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Domain Name Servers (DNS) track the name and address of every computer on the Internet. Here how DNS works:Imagine, for a moment, that we had to address one another by our Social Security numbers. It would work for maybe the first ten people we got to know, but beyond that we'd likely never remember what to call anyone. Human beings, for many reasons, remember names better than numbers.

Switch to the Internet. You want to launch a telnet session, and you know the address of the telnet site at the National Center for Supercomputing Applications is ncsa.uiuc.edu. Then you decide to access the Microsoft Web site, and you guess that the address is probably www.microsoft.com, so you try it. It works, and you commit both addresses to memory.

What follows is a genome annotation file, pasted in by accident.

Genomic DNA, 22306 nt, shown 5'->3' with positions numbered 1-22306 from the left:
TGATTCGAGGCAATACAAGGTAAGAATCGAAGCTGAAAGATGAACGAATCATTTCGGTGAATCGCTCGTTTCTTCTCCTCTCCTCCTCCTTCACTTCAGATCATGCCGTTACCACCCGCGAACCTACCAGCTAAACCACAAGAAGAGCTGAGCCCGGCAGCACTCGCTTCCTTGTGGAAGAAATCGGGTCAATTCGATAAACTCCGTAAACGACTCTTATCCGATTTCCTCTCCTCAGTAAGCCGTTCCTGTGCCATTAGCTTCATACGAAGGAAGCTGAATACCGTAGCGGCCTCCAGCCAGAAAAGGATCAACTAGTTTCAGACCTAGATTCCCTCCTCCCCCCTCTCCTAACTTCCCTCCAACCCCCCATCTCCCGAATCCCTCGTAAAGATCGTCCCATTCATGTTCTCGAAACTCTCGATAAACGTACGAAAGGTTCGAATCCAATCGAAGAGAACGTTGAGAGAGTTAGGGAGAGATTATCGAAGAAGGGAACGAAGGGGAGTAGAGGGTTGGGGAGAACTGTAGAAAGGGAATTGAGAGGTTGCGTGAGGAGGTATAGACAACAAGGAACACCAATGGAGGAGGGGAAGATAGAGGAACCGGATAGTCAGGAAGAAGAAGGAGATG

What you've done, however, is simply memorize the domain names of the computers you're connecting with. From the Internet's standpoint, you haven't actually identified anything. Computers on the Internet are identified by numbers, not by names, and the domain name is merely a human-friendly pseudonym for the computer's real ID. On the Internet, each computer is assigned an Internet Protocol (IP) address, and this numeric identifier differentiates one computer from another. You may prefer to know them by name, but the Internet prefers the vital statistics.

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